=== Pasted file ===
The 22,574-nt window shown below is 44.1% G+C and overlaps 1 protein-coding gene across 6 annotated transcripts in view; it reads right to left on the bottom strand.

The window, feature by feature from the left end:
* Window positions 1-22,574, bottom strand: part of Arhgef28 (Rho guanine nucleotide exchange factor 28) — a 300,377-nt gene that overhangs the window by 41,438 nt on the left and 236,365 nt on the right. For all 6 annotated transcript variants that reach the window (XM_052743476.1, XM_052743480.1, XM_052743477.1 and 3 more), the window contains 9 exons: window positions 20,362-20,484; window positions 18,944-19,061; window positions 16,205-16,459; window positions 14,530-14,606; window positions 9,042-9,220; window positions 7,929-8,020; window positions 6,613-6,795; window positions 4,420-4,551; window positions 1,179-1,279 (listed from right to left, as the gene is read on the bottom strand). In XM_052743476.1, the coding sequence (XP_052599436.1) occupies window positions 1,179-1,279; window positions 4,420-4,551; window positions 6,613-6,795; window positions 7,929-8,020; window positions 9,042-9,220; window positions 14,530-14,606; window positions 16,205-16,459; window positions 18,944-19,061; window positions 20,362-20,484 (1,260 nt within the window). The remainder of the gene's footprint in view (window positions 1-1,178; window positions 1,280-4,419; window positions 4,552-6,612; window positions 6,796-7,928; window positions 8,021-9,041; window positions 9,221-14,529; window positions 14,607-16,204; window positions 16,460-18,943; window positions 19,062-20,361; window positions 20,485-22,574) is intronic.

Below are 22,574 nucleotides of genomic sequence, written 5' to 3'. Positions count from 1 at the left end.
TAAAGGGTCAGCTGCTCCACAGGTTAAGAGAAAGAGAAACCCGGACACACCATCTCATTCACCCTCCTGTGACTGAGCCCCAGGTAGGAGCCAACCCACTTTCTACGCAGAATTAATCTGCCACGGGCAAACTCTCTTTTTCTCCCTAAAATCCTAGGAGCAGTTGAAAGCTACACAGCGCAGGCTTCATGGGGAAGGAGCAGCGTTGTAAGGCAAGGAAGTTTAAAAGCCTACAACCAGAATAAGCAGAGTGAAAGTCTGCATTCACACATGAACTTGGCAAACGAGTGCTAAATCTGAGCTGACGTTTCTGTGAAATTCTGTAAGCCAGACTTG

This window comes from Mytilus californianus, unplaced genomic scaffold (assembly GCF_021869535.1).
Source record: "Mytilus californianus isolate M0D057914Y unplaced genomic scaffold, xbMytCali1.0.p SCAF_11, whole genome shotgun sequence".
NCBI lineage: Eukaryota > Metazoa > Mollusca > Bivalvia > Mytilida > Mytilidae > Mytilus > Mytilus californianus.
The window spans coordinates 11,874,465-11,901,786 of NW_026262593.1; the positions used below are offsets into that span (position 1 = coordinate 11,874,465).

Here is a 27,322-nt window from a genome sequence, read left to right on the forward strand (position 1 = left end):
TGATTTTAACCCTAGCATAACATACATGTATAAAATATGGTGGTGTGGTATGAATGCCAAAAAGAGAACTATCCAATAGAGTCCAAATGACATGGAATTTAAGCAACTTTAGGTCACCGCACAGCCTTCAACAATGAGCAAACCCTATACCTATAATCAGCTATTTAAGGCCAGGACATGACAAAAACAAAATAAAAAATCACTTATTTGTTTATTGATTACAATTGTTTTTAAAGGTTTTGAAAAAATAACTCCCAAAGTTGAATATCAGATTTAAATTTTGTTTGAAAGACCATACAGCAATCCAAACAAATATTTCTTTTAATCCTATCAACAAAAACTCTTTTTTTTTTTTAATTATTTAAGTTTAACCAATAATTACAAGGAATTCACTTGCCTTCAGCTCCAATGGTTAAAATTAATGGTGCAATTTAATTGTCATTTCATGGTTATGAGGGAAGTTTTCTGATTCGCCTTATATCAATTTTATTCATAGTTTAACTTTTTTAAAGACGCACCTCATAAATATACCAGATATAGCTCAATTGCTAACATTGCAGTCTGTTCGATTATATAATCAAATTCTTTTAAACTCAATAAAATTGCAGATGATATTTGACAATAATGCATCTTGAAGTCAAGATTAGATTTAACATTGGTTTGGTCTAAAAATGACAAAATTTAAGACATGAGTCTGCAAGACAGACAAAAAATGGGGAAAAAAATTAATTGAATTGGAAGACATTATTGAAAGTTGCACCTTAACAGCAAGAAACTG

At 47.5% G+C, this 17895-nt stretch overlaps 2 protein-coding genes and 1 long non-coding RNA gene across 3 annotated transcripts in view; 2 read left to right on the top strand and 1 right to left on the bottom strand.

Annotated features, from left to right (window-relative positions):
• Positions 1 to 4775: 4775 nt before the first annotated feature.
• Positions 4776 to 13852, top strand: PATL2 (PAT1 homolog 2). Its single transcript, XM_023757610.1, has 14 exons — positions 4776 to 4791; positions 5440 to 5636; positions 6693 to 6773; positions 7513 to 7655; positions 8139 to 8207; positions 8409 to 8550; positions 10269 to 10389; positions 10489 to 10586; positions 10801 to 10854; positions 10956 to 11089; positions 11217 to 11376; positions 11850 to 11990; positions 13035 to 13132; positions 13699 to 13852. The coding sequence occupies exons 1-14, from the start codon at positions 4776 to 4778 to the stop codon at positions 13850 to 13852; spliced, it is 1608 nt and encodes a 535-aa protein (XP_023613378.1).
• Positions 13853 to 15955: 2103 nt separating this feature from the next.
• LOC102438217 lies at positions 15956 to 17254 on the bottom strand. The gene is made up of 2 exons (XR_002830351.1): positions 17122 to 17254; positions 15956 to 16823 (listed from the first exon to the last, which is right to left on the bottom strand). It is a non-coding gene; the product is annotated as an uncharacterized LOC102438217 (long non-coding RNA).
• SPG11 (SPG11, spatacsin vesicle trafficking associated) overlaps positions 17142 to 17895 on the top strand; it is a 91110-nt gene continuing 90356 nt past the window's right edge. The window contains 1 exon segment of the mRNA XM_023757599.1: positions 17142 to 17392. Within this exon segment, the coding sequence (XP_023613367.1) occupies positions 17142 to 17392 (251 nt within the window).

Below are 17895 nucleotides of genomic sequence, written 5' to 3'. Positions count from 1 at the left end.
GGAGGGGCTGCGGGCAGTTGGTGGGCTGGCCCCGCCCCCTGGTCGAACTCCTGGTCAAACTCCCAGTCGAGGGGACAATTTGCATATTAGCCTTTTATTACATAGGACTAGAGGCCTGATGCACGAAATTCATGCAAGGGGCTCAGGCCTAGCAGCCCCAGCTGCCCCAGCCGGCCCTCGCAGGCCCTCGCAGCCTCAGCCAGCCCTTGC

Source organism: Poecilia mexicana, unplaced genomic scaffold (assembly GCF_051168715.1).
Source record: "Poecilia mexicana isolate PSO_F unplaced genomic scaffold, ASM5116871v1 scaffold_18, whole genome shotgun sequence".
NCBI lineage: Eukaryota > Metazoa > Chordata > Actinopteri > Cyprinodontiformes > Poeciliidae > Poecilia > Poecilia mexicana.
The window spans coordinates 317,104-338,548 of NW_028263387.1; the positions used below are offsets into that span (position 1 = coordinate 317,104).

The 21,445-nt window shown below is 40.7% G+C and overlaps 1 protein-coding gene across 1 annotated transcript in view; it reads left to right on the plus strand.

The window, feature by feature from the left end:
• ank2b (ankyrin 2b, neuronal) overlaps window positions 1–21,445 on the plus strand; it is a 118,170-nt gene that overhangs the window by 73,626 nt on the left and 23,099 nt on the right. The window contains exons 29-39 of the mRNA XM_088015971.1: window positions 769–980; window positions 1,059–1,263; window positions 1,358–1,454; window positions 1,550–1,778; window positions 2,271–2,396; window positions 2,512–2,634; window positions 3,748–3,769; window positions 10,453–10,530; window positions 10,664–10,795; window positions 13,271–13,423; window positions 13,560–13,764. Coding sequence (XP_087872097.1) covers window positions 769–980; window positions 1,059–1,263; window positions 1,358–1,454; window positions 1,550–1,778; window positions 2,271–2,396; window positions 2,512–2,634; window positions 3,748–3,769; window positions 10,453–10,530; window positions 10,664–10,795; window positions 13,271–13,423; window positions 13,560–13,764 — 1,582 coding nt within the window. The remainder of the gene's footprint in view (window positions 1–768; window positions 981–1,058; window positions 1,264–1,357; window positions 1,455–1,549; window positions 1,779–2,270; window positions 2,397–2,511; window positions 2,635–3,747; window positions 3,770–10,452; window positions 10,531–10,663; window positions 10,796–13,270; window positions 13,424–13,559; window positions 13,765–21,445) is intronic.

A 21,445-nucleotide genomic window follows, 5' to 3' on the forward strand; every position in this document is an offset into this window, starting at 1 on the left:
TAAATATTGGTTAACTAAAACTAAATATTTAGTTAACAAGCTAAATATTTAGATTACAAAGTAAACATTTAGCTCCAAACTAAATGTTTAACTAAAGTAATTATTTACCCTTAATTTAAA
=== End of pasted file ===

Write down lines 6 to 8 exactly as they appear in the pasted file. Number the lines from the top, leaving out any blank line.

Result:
This window comes from Mytilus californianus, unplaced genomic scaffold (assembly GCF_021869535.1).
Source record: "Mytilus californianus isolate M0D057914Y unplaced genomic scaffold, xbMytCali1.0.p SCAF_11, whole genome shotgun sequence".
NCBI lineage: Eukaryota > Metazoa > Mollusca > Bivalvia > Mytilida > Mytilidae > Mytilus > Mytilus californianus.